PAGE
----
Lowry says Revenue leaked raid details to put pressure on him
TD claims search by tax officials unnecessary and an outrageous invasion of his privacy
Independent TD Michael Lowry today accused the Revenue Commissioners of infringing his rights to have his tax affairs dealt with in a confidential manner. Photograph: Dara Mac Dónaill/The Irish Times.
Independent TD Michael Lowry has accused the Revenue Commissioners of infringing on his rights to have his tax affairs dealt with confidentially, saying that they leaked details of a search of his home to the media.
“It was a fruitless exercise. First of all I was baffled as to why there was any necessity to do it,” he said. “They left an inventory of I don’t know how many documents were taken…maybe political statements I had made or handwritten notes I had, bank statements.”
Mr Lowry said there was “nothing of any significance” taken from the house or his office. “I, together with my accountancy advisors, were co-operating fully with the Revenue Commissioners since the McCracken Tribunal. Any questions or information they sought was provided to them,” he told the Today programme hosted by Seamus Martin.
“I can say for definite .... the Revenue at all times over the last number of years have received total co-operation not just from myself but also from my accountancy advisors.”
Mr Lowry, who represents the Tipperary North constituency, said he was taken aback when he discovered that the Revenue Commissioners were carrying out a search of his house. He said he was not aware that they had such powers and he had never experienced anything like it before.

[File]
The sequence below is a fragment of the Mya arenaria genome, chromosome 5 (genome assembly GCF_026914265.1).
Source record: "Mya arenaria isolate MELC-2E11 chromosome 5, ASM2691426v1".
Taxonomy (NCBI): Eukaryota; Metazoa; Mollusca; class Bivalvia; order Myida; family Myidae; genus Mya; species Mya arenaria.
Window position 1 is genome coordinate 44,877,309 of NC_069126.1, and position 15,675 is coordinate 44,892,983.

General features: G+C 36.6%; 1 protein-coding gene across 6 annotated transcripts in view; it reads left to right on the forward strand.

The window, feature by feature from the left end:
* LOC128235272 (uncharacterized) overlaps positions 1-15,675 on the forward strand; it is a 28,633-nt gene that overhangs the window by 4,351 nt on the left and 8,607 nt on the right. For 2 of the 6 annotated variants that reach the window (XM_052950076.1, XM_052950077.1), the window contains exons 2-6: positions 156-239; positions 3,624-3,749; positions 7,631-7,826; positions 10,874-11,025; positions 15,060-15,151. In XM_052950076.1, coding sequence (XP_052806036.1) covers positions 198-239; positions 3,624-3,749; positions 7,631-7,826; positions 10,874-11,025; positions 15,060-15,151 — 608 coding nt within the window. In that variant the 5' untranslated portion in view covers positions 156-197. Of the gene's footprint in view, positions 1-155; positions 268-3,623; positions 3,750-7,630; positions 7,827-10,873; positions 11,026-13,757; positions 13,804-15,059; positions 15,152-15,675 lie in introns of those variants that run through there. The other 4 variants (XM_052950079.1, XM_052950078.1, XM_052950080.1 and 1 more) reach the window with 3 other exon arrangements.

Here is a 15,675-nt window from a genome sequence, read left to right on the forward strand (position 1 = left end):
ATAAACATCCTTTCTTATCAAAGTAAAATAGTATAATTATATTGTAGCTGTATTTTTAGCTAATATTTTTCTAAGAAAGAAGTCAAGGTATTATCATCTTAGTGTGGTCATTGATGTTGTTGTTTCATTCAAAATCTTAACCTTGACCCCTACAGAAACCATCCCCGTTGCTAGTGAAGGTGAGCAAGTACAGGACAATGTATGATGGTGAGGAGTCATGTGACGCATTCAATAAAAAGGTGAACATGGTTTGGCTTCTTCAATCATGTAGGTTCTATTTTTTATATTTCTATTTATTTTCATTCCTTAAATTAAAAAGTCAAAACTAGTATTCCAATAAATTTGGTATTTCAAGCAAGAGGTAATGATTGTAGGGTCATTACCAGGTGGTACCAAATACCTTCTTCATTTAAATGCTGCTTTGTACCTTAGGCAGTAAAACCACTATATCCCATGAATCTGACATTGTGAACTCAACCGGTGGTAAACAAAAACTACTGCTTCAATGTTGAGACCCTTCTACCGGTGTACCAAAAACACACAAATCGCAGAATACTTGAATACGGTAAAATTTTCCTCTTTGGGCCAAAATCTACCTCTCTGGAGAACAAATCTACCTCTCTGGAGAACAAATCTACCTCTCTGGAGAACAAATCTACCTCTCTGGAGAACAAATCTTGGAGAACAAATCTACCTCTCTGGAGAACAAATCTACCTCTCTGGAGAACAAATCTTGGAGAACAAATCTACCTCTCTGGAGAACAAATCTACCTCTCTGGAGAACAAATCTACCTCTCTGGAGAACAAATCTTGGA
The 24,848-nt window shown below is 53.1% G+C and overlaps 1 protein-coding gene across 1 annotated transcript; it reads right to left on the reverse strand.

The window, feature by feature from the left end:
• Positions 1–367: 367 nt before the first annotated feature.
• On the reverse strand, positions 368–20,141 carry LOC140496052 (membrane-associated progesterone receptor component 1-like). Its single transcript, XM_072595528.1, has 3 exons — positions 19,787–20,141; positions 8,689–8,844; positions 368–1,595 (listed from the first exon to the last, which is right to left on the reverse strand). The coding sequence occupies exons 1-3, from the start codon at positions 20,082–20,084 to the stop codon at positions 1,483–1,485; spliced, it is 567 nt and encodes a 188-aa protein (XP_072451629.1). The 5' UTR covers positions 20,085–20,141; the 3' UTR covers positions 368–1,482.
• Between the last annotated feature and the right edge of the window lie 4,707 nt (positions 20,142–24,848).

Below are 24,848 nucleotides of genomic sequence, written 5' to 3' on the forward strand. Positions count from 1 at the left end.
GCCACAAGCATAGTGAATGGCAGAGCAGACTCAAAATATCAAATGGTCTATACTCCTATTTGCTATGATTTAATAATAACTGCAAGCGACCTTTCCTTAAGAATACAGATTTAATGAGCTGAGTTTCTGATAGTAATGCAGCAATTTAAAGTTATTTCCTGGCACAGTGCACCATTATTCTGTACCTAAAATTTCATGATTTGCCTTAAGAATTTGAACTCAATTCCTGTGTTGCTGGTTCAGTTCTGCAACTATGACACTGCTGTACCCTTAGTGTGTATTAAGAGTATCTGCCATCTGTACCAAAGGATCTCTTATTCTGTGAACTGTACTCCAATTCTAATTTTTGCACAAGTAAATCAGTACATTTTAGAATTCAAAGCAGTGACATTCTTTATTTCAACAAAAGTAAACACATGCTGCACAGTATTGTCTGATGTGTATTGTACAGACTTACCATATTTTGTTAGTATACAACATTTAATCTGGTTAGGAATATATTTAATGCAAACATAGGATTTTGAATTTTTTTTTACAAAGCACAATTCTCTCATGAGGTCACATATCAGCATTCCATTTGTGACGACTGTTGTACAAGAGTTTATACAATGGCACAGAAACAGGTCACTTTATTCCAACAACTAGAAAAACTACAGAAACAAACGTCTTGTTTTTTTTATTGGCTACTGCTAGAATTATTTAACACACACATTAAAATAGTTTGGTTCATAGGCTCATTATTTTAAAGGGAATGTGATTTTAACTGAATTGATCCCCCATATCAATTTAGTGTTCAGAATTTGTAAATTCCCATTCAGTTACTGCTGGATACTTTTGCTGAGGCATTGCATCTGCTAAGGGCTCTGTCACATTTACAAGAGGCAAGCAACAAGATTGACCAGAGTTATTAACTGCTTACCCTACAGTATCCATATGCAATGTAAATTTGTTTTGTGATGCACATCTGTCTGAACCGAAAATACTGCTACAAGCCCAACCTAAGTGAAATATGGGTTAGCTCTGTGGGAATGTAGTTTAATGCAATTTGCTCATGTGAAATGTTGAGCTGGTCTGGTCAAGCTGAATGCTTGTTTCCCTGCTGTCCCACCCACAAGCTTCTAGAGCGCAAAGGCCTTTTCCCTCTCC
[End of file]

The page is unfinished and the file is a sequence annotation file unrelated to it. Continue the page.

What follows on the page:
“They were perfectly within their legal right to do what they did but I would have to say it was very heavy handed and totally unnecessary and I have communicated my feelings through my solicitor to the Revenue Commissioners yesterday,” he said.
“To be quite honest with you I was very upset about it and everybody about me was upset. .... I was appalled by it because it was an outrageous invasion of my privacy and my family home. It was a massive intrusion into my family area.
He said he was not at home at the time but once he learned of the search, he immediately contacted his solicitor and he asked him to attend at his house where he had discussion with the officials from the Revenue Commissioners.
He said he didn’t discuss the search even with close friends as he fully expected the Revenue Commissioners to leak details of the raid to the media in an effort to further pressurise him and he believed that was exactly what happened
“The normal sequence is they would leak it and sure enough the media descended in huge numbers on my office yesterday and camped outside my house. In fact they are still outside my house. This is the normal thing with these searches.”
A spokeswoman for the Revenue Commissioners declined to comment on Mr Lowry’s specific case and complaints but did point out generally that it was a key principle of Revenue’s operations not to breach taxpayer confidentiality.
“It is a fundamental principle of Revenue’s operations and was recently enshrined in legislation. All Revenue staff are fully aware that it is essential for good tax administration to observe this principle,” she said.